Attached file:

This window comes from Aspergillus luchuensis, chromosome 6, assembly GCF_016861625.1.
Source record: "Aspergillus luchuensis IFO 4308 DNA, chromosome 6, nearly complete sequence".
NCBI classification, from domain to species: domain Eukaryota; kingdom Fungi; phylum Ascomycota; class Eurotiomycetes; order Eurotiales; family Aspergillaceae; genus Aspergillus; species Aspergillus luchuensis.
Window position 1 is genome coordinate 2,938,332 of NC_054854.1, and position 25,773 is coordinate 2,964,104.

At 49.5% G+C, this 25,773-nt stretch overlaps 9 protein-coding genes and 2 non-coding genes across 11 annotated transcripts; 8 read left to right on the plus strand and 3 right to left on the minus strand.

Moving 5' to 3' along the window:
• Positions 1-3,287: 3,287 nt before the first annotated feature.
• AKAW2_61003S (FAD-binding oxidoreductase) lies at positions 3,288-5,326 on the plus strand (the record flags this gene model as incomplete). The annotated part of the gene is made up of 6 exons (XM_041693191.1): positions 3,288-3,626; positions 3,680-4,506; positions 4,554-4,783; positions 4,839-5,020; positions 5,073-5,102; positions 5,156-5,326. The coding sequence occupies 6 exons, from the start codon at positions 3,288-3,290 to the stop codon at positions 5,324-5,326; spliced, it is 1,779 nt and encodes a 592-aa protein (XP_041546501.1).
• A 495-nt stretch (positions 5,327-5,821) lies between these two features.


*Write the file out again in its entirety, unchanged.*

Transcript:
This window comes from Aspergillus luchuensis, chromosome 6, assembly GCF_016861625.1.
Source record: "Aspergillus luchuensis IFO 4308 DNA, chromosome 6, nearly complete sequence".
NCBI classification, from domain to species: domain Eukaryota; kingdom Fungi; phylum Ascomycota; class Eurotiomycetes; order Eurotiales; family Aspergillaceae; genus Aspergillus; species Aspergillus luchuensis.
Window position 1 is genome coordinate 2,938,332 of NC_054854.1, and position 25,773 is coordinate 2,964,104.

At 49.5% G+C, this 25,773-nt stretch overlaps 9 protein-coding genes and 2 non-coding genes across 11 annotated transcripts; 8 read left to right on the plus strand and 3 right to left on the minus strand.

Moving 5' to 3' along the window:
• Positions 1-3,287: 3,287 nt before the first annotated feature.
• AKAW2_61003S (FAD-binding oxidoreductase) lies at positions 3,288-5,326 on the plus strand (the record flags this gene model as incomplete). The annotated part of the gene is made up of 6 exons (XM_041693191.1): positions 3,288-3,626; positions 3,680-4,506; positions 4,554-4,783; positions 4,839-5,020; positions 5,073-5,102; positions 5,156-5,326. The coding sequence occupies 6 exons, from the start codon at positions 3,288-3,290 to the stop codon at positions 5,324-5,326; spliced, it is 1,779 nt and encodes a 592-aa protein (XP_041546501.1).
• A 495-nt stretch (positions 5,327-5,821) lies between these two features.